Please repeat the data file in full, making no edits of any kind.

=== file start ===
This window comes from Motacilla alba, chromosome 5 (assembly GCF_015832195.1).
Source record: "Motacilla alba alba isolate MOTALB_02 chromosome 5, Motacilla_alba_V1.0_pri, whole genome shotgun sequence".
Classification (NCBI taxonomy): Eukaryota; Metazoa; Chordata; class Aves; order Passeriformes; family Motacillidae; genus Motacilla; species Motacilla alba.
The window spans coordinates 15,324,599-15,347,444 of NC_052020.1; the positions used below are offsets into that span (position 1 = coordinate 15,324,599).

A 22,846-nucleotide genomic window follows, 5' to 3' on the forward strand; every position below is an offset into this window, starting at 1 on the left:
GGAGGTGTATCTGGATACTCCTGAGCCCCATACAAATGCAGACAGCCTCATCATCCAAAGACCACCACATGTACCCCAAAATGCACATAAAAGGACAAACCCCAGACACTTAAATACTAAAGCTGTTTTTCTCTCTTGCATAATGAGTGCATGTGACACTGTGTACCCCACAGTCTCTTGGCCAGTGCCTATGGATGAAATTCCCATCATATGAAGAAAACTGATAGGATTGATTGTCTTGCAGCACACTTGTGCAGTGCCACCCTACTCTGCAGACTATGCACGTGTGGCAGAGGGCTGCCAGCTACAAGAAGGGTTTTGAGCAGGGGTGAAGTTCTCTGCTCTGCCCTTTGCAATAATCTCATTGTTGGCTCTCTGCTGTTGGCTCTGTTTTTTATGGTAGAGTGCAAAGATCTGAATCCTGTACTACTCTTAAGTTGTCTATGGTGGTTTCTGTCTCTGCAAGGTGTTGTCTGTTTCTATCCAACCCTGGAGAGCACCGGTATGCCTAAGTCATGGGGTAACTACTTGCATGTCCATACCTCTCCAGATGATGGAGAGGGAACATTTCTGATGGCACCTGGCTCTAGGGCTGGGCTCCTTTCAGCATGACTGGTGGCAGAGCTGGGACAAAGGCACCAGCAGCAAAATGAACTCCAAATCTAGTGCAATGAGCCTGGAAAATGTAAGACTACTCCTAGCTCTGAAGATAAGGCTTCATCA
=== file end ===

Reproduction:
This window comes from Motacilla alba, chromosome 5 (assembly GCF_015832195.1).
Source record: "Motacilla alba alba isolate MOTALB_02 chromosome 5, Motacilla_alba_V1.0_pri, whole genome shotgun sequence".
Classification (NCBI taxonomy): Eukaryota; Metazoa; Chordata; class Aves; order Passeriformes; family Motacillidae; genus Motacilla; species Motacilla alba.
The window spans coordinates 15,324,599-15,347,444 of NC_052020.1; the positions used below are offsets into that span (position 1 = coordinate 15,324,599).

A 22,846-nucleotide genomic window follows, 5' to 3' on the forward strand; every position below is an offset into this window, starting at 1 on the left:
GGAGGTGTATCTGGATACTCCTGAGCCCCATACAAATGCAGACAGCCTCATCATCCAAAGACCACCACATGTACCCCAAAATGCACATAAAAGGACAAACCCCAGACACTTAAATACTAAAGCTGTTTTTCTCTCTTGCATAATGAGTGCATGTGACACTGTGTACCCCACAGTCTCTTGGCCAGTGCCTATGGATGAAATTCCCATCATATGAAGAAAACTGATAGGATTGATTGTCTTGCAGCACACTTGTGCAGTGCCACCCTACTCTGCAGACTATGCACGTGTGGCAGAGGGCTGCCAGCTACAAGAAGGGTTTTGAGCAGGGGTGAAGTTCTCTGCTCTGCCCTTTGCAATAATCTCATTGTTGGCTCTCTGCTGTTGGCTCTGTTTTTTATGGTAGAGTGCAAAGATCTGAATCCTGTACTACTCTTAAGTTGTCTATGGTGGTTTCTGTCTCTGCAAGGTGTTGTCTGTTTCTATCCAACCCTGGAGAGCACCGGTATGCCTAAGTCATGGGGTAACTACTTGCATGTCCATACCTCTCCAGATGATGGAGAGGGAACATTTCTGATGGCACCTGGCTCTAGGGCTGGGCTCCTTTCAGCATGACTGGTGGCAGAGCTGGGACAAAGGCACCAGCAGCAAAATGAACTCCAAATCTAGTGCAATGAGCCTGGAAAATGTAAGACTACTCCTAGCTCTGAAGATAAGGCTTCATCA